The fifth launch of the SpaceX Falcon 1 carrier rocket is underway, carrying the RazakSat spacecraft for Malaysia’s Astronautic Technology (M) Sdn. Bhd. The launch, which marks the first flight of a commercial payload aboard a Falcon rocket, was delayed to 03:35 GMT (11:35pm Eastern).
RazakSat, formerly known as MACSat, was originally scheduled to fly on the third Falcon 1, in 2006 or 2007. Its launch was delayed after several previous launches failed, but following the Falcon 1’s successful test flight last September, it is finally ready to fly.
Once the demonstration flight was completed, the RazakSat launch was scheduled for early 2009. However, just a few days before a scheduled launch attempt on 20 April, the launch was postponed due to excessive vibrations.
A mitigation system was installed in the payload adaptor, but in order to allow this to be installed, two CubeSats – which were originally scheduled to have been launched as secondary payloads – were removed. It is currently unclear if and when these spacecraft, named CubeSAT and InnoSAT, will be launched in the near future.
RazakSat was built by the Satrec Initiative and ATSB, using an SI-200 bus. It will be the first SI-200 to be launched, with the second, DubaiSat 1, currently scheduled to fly aboard a Dnepr on 25 July. It has a mass of 180 kilograms, and is expected to operate for at least three years.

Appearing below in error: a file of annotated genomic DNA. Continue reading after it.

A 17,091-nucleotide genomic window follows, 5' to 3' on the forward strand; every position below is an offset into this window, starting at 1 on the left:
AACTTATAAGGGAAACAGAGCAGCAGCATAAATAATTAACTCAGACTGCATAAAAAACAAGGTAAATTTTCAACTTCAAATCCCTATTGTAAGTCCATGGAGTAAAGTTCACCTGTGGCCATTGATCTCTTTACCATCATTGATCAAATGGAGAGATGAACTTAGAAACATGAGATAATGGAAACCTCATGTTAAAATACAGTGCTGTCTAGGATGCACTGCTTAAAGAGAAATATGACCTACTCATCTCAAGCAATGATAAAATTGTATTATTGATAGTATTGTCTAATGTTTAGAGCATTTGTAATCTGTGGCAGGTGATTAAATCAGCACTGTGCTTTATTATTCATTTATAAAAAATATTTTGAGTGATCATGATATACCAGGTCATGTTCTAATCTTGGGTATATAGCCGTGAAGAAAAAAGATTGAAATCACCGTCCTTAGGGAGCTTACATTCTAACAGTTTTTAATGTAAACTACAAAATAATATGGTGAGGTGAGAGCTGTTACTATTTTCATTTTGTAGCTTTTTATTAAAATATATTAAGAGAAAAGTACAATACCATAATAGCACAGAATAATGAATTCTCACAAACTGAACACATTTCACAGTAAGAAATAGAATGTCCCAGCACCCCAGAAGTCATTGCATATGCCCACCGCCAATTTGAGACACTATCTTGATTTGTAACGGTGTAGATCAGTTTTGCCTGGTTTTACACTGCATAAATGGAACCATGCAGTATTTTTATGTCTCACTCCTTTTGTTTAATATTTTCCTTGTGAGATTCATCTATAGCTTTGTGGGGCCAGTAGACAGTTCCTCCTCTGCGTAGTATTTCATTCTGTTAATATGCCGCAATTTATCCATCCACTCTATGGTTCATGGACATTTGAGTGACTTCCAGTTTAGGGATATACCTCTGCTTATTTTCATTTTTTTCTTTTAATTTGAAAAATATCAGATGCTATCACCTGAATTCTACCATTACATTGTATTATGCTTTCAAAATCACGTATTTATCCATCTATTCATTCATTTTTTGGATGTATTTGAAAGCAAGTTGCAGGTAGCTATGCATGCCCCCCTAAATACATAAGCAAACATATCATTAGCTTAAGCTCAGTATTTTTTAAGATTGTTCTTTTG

Its primary mission is electro-optical Earth imaging, however it will also be used for technology demonstration and weather research. Its main instrument, the Medium-sized Aperture Camera (MAC), is designed to capture images with a resolution of 2.5 to 5 metres.
The Falcon 1 is 21 metres tall, with a diameter of 1.7 metres, and a mass of 27.67 tonnes. The first stage of the Falcon 1 is powered by a Merlin-1C engine, which will deliver 347 kilonewtons of thrust at liftoff. It will burn for about 169 seconds, propelling the rocket to an altitude of around 90 kilometres.
The first stage will then shut down, and a few seconds later it will separate by means of a pneumatic system. The first stage was designed to be recovered by parachute for reuse, however this is yet to be demonstrated. First stage recovery is not believed to be planned for today’s launch.
The second stage is propelled by a single Kestrel engine, delivering 31 kilonewtons of thrust. It will deploy RazakSAT into a circular orbit with an altitude of 685 kilometres, and nine degrees of inclination.
Whilst the flight profile has not been confirmed, the orbital parameters suggest that the second stage will have to perform two burns.
Officials from the Malaysian government, including Datuk Dr. Maximus Ongkili, the Minister for Science, Technology and Innovation, have flown to Guam, from where they will follow the launch by webcast.
Tonight’s launch is the fifth of the Falcon 1, since its maiden flight in March 2006. The first three flights all failed, before a successful demonstration flight was conducted last September. The first launch was to have placed the FalconSat-2 satellite into orbit, however a fuel leak caused by corrosion led to the rocket falling into the Pacific Ocean little over a minute after launch.